January 21, 2005

Improving drug therapy all in the genes: speaker

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William Evans, Pharm.D.

Improving drug therapy all in the genes: speaker

Scientists must prove the value of genetic testing before it will be widely applied to improve drug therapy, a leading researcher said this week.

William E. Evans, Pharm.D., director and chief executive officer of St. Jude Children's Research Hospital in Memphis, is internationally known for his contributions to the treatment of childhood cancer and to pharmacogenomics, which aims to determine why individuals respond differently to drugs.

On Tuesday, as the first Grant R. Wilkinson Distinguished Lecturer in Clinical Pharmacology at Vanderbilt University Medical Center, Evans described the potential of pharmacogenomics to improve the efficacy of drug therapy, avoid side effects and ultimately to increase survival.

Better understanding of polymorphisms, or slight genetic differences in the body's ability to metabolize, or break down drugs, can help doctors determine the proper dose of a drug in order to maximize effectiveness and minimize drug-related complications in individual patients.

Similarly, understanding the genetic characteristics of acute lymphoblastic leukemia (ALL), the most common form of cancer in children, has enabled doctors to choose drugs that are most likely to kill tumor cells.

The results of these and other advances have been nearly a tenfold increase in the cure rate for ALL during the past 40 years, from less than 9 percent in the 1960s to more than 80 percent in 2002, Evans said.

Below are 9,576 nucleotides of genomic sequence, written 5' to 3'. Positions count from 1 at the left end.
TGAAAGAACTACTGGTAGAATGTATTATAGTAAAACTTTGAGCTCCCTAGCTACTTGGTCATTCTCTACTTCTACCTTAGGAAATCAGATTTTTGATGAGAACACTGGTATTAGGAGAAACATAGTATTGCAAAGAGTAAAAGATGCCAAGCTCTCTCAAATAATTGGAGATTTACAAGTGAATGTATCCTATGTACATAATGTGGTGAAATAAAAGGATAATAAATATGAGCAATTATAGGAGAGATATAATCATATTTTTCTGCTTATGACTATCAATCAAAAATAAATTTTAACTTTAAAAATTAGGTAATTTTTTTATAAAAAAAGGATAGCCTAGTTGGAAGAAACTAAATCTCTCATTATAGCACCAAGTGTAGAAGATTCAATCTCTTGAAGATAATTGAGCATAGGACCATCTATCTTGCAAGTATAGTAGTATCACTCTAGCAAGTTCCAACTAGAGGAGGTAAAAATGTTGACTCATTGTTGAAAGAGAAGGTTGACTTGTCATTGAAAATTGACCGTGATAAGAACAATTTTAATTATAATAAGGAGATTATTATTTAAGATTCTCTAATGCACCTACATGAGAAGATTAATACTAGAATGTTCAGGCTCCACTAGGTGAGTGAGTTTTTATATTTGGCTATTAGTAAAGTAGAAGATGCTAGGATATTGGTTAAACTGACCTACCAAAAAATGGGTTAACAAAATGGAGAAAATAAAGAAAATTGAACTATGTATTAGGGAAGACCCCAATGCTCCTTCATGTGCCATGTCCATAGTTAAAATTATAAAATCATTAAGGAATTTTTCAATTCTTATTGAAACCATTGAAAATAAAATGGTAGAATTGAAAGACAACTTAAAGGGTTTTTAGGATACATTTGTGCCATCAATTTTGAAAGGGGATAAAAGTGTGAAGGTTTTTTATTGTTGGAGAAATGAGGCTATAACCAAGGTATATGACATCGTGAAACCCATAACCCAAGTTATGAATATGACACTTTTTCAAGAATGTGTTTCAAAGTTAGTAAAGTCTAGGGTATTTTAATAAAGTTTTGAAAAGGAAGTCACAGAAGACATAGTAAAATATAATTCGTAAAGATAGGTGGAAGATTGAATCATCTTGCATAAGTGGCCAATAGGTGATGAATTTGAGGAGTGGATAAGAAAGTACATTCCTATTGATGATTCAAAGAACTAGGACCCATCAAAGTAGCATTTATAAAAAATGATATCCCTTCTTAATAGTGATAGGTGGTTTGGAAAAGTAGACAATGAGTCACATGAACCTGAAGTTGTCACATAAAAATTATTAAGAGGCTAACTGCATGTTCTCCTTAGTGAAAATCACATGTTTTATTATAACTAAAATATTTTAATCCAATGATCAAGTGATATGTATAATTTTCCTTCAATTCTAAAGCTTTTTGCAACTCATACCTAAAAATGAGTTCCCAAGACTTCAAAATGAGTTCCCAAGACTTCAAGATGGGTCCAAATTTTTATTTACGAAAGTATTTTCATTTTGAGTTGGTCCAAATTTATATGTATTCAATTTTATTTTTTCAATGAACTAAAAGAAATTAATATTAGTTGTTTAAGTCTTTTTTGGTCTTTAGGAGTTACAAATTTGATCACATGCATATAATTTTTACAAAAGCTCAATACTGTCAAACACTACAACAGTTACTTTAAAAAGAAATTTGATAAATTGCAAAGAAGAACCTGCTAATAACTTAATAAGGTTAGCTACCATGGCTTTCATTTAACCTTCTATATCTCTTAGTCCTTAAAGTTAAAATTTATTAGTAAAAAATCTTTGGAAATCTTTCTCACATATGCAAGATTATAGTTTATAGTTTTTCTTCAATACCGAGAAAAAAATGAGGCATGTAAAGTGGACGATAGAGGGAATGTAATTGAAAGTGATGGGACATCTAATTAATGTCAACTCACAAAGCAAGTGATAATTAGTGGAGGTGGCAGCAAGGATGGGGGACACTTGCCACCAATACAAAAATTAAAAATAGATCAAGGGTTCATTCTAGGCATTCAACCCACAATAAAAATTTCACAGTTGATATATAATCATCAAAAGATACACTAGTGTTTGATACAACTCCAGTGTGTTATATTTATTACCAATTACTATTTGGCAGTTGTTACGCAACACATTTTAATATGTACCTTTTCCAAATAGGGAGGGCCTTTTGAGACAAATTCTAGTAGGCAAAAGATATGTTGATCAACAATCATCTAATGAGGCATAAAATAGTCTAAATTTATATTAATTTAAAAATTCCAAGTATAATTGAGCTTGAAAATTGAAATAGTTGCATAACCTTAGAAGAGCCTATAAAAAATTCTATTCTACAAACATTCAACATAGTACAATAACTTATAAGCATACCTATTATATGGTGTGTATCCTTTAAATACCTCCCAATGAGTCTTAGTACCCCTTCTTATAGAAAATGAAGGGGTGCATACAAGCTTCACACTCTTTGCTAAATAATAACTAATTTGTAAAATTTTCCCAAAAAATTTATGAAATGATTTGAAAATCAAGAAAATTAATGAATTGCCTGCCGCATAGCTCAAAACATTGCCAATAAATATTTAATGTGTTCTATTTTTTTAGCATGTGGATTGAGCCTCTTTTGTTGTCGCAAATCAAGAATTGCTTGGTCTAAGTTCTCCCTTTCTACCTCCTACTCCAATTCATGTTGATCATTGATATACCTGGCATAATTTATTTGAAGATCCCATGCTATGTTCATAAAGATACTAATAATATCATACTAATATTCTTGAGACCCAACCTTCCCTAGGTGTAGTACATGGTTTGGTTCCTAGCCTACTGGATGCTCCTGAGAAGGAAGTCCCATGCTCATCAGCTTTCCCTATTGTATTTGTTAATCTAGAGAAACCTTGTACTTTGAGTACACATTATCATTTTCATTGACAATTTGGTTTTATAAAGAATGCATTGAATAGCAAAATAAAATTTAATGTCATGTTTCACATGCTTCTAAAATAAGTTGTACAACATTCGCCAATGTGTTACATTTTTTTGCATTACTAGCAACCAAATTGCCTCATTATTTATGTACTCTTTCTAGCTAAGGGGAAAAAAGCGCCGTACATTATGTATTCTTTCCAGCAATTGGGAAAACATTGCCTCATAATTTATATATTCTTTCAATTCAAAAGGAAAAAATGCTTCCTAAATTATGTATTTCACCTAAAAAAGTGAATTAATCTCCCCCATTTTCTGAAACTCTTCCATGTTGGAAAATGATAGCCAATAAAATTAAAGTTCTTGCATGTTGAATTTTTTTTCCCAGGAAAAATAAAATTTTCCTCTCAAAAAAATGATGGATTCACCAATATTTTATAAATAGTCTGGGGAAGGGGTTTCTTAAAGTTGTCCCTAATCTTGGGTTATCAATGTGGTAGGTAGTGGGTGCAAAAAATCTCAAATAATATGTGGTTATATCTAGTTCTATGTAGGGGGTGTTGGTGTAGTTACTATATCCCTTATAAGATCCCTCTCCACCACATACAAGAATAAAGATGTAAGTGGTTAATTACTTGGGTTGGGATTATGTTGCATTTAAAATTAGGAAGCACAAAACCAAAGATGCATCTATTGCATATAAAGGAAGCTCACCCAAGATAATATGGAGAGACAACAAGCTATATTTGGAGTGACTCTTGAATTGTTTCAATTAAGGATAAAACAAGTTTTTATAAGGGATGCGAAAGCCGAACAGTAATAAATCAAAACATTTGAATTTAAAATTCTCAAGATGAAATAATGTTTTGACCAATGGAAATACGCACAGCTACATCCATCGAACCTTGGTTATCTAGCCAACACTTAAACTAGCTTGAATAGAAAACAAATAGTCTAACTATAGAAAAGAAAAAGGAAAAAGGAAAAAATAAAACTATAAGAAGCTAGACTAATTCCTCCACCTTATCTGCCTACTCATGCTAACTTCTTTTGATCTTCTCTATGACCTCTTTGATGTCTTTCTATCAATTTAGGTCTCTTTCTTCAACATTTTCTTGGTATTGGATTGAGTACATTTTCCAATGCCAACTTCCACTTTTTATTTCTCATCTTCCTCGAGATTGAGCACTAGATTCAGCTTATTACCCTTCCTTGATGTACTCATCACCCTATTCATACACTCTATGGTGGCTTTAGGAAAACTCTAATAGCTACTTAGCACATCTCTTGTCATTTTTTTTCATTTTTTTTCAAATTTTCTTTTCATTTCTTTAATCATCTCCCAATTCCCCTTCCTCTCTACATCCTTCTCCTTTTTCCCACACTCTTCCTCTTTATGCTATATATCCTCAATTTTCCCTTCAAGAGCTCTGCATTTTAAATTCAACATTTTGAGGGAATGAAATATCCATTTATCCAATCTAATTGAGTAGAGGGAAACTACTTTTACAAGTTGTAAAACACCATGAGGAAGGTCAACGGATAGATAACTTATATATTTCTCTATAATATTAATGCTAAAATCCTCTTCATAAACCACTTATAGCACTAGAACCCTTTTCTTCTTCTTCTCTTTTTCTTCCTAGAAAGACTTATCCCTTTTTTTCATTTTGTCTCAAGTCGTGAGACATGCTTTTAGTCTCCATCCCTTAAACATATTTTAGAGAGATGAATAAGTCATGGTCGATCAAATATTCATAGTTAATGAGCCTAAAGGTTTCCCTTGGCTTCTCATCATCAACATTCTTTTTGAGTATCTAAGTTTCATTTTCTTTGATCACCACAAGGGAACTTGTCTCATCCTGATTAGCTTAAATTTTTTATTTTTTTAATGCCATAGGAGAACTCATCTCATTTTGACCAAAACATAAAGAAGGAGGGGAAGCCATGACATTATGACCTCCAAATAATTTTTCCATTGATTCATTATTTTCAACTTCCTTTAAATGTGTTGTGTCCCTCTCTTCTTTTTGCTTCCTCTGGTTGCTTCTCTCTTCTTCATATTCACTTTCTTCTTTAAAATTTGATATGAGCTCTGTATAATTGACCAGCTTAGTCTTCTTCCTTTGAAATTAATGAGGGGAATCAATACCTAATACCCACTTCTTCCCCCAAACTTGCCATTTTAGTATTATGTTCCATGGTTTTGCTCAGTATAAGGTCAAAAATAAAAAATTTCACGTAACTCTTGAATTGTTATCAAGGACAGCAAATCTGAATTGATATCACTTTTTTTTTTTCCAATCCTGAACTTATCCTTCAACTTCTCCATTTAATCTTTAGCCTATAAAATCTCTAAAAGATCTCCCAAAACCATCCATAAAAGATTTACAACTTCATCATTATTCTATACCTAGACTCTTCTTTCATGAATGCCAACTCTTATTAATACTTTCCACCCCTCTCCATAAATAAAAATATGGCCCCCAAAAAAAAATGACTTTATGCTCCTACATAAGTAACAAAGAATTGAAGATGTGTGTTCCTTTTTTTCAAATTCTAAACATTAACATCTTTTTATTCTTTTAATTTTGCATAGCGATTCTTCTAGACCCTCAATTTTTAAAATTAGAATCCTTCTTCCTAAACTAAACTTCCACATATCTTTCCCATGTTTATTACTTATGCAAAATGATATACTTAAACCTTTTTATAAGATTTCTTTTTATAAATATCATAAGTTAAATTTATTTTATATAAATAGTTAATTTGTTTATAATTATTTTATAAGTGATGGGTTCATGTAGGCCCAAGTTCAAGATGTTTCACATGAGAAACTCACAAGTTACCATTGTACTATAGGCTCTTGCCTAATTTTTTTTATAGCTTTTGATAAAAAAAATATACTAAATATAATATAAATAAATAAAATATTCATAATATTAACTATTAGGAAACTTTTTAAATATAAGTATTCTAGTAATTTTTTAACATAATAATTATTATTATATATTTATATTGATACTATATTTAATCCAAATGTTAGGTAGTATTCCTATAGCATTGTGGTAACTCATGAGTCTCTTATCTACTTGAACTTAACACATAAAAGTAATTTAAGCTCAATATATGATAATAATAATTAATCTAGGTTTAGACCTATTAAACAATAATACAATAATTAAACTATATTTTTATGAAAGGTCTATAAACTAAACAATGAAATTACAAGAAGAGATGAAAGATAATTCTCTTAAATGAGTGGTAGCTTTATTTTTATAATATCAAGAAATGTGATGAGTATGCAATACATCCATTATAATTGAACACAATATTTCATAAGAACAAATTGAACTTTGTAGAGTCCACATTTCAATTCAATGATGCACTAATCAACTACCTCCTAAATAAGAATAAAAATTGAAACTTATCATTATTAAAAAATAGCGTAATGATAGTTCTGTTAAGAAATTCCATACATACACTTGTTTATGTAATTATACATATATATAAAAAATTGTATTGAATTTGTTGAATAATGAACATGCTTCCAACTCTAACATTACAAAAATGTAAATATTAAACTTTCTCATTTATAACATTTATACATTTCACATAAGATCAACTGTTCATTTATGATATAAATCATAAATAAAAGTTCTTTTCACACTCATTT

“There hasn't been a new drug (for the disease) in the last 20 years,” he said. “We've seen survival increase simply by using older drugs in a smarter fashion.”

Yet genetic testing continues to be sporadic, even when considerable and increasing scientific evidence indicates that such testing would benefit patients.

“The burden is on us at academic medical centers to begin to not only provide … evidence that these genetic polymorphisms are influencing significantly the drug response … but to begin to incorporate that into treatment plans and protocols and to show … that it actually makes a difference,” Evans said.

It won't be easy. Most drug effects probably result from the complex interactions of several genes, and scientists must understand those interactions before they can figure out how to accentuate a desired drug effect or extinguish an undesired one. “That is a daunting challenge,” he concluded, “but one which is certainly doable.”

The endowed Wilkinson lectureship was established this month to honor the contributions of Grant R. Wilkinson, Ph.D., D.Sc., professor of Pharmacology at Vanderbilt, whose papers are among the most frequently cited by pharmacologists worldwide.

Private and corporate sponsors, including many of Wilkinson's colleagues at Vanderbilt and around the world, contributed to the endowment, which will support an annual lecture by a world-class authority in Clinical Pharmacology, drug metabolism, pharmacokinetics or pharmacogenetics.

“It's a tribute to an icon,” Evans said, “one who's had a tremendous impact on my career.”

In brief remarks to colleagues and students who packed the Light Hall lecture hall, Wilkinson, in characteristic modesty and wit, said, “To be quite honest, I don't deserve this honor. But I have arthritis. I don't deserve that either.”